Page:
Publish iCal to Google Calendar

Let me attempt to redeem my prior remarks about Google Calendar by offering this bit of how to publish your iCal (via iCal or Mozilla Sunbird) to Google. This was inspired by How to subscribe to Google Calendar in iCal.

Create your calendar


You have numerous options for creating your calendar: iCal (Mac), Mozilla Sunbird (Mac, Windows, Linux), Outlook2iCal (Windows), etc.

Setup a public server to host your calendar


You have several options to publish your iCal calendar:

Publish your calendar


Using one of the prescribed methods above, you will then want to actually publish your calendar to the host (or upload via FTP/SSH/SFTP/carrier pigeon on 5.25" floppy disk). You can turn on "Publish Changes Automatically" to have your changes on your computer automatically uploaded to Google Calendar.

Subscribe to your calendar in Google Calendar


Do the following:

  1. Manage Calendars
  2. then under "Other Calendars", click "Add calendar"
  3. Fill in the URL of your published calendar - this is probably supplied by the hosting server (like iCal Exchange, .Mac, or you can figure it out for your own server)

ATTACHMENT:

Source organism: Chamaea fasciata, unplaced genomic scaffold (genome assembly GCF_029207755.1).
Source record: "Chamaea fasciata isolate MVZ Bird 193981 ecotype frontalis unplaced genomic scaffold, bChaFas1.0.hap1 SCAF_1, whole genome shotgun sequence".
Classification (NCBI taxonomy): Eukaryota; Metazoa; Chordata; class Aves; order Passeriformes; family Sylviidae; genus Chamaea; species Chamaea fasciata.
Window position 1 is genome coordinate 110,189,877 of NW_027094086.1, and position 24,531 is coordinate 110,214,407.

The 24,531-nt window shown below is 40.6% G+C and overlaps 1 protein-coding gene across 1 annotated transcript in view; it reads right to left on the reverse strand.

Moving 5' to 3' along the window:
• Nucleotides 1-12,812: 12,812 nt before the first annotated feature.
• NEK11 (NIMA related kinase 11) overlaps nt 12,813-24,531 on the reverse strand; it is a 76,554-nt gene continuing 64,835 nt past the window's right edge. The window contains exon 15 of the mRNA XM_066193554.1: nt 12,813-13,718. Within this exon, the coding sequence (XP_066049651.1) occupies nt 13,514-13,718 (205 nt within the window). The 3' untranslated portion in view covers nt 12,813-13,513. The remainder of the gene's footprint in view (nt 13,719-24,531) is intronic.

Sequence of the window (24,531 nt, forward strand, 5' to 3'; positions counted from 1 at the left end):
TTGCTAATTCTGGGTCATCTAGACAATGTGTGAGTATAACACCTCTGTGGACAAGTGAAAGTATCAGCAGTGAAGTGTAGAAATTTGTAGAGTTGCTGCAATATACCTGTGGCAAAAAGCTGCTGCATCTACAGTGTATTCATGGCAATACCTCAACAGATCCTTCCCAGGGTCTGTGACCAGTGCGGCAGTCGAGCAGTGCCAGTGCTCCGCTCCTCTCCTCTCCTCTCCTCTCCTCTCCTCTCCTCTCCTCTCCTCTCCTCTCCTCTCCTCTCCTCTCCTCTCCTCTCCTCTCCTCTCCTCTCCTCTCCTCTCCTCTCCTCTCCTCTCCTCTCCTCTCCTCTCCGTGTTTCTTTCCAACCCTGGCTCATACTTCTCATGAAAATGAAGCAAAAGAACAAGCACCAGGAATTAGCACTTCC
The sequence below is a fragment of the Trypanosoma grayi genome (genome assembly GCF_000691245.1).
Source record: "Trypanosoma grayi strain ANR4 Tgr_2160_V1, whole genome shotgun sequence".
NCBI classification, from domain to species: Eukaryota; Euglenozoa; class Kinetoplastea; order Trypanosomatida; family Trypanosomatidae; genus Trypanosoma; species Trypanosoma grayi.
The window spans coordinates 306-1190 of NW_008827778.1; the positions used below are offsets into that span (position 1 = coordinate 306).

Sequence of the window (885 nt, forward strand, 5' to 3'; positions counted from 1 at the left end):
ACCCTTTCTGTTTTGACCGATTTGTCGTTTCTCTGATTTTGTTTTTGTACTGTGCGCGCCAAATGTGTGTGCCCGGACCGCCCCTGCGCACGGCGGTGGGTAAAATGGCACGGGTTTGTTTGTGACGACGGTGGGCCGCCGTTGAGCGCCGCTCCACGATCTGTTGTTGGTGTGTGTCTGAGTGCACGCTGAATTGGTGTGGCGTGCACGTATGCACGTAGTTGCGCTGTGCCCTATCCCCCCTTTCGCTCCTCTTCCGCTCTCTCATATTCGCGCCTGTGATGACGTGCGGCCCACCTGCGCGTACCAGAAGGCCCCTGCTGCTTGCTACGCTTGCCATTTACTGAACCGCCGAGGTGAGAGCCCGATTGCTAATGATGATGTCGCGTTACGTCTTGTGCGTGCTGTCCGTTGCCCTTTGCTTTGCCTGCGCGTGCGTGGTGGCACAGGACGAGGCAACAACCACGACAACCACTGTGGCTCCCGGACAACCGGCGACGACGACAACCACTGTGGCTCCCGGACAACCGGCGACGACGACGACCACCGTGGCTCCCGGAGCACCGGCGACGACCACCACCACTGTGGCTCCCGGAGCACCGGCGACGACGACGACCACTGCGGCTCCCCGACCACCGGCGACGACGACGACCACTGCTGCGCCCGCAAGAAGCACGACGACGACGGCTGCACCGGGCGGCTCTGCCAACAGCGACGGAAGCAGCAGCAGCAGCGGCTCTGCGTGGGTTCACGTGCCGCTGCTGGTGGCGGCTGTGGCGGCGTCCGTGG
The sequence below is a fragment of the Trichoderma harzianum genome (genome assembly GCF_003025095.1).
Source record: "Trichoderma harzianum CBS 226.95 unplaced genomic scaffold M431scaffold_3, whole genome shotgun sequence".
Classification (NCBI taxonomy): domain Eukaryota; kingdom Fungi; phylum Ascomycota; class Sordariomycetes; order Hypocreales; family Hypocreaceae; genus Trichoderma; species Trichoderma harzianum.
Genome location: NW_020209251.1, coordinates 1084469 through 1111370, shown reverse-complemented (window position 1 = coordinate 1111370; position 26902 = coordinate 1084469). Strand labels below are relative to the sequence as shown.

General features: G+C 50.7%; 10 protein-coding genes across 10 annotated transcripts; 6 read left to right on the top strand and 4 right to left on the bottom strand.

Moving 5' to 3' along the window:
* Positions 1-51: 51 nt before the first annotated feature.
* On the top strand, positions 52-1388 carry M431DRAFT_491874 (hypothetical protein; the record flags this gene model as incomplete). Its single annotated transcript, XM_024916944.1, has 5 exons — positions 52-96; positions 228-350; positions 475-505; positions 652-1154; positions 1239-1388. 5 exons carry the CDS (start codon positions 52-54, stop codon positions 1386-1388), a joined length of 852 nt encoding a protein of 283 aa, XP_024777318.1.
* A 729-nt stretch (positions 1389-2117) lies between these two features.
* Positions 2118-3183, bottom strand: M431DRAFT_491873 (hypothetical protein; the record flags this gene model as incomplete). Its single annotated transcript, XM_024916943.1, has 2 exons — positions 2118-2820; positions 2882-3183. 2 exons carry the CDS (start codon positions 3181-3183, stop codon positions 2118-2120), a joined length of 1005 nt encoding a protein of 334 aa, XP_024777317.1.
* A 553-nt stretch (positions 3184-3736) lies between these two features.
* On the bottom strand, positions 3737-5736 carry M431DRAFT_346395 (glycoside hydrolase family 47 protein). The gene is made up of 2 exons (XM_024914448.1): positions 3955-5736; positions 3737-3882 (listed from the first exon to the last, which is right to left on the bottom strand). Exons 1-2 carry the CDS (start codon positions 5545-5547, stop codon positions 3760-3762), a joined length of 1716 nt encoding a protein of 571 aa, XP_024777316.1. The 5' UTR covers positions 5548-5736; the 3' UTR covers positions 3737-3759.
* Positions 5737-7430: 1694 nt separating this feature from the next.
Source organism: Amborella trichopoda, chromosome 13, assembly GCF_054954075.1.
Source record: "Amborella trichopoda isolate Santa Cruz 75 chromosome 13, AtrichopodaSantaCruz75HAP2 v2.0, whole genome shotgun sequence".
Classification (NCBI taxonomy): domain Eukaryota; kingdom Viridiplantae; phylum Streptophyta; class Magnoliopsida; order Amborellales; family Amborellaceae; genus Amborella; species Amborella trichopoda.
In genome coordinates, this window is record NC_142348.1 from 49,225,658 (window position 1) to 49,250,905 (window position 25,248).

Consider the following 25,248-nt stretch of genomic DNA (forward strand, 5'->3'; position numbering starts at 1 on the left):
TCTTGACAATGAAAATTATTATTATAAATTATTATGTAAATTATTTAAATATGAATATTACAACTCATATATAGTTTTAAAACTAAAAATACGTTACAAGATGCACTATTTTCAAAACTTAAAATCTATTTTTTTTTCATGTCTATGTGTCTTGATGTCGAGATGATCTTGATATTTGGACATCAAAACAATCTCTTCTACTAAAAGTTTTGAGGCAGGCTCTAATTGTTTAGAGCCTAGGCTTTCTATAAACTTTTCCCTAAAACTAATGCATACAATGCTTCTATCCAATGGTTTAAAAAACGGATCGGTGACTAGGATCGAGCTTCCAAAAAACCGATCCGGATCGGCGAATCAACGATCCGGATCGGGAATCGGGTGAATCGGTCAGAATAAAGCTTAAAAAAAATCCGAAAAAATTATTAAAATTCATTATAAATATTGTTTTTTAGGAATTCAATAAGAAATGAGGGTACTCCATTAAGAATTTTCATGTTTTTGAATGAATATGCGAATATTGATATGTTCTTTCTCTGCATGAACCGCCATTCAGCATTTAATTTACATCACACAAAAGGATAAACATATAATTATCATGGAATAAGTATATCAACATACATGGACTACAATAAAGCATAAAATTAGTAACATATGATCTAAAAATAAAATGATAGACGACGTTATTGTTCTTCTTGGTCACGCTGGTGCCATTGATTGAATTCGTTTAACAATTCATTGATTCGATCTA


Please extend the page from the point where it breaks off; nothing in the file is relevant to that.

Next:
4. Click "Ok" and wait a little bit for it to be uploaded


Add Calendar

Subscribe to the Calendar

Bask in the warming, glowing warmth...


You're now done and have a Google Calendar version of your local iCal calendar. Unfortunately, at this point, Google Calendar doesn't let you edit this "public" calendar, though you can add events from this calendar to one of your Google Calendar calendars (if that makes sense, you're astute). Now you can just publish when you'll be available to stop at the local pub for a brew!

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About the Author

Andrew Turner is an advocate of open standards and open data. He is actively involved in many organizations developing and supporting open standards, including OpenStreetMap, Open Geospatial Consortium, Open Web Foundation, OSGeo, and the World Wide Web Consortium. He co-founded CrisisCommons, a community of volunteers that, in coordination with government agencies and disaster response groups, build technology tools to help people in need during and after a crisis such as an earthquake, tsunami, tornado, hurricane, flood, or wildfire.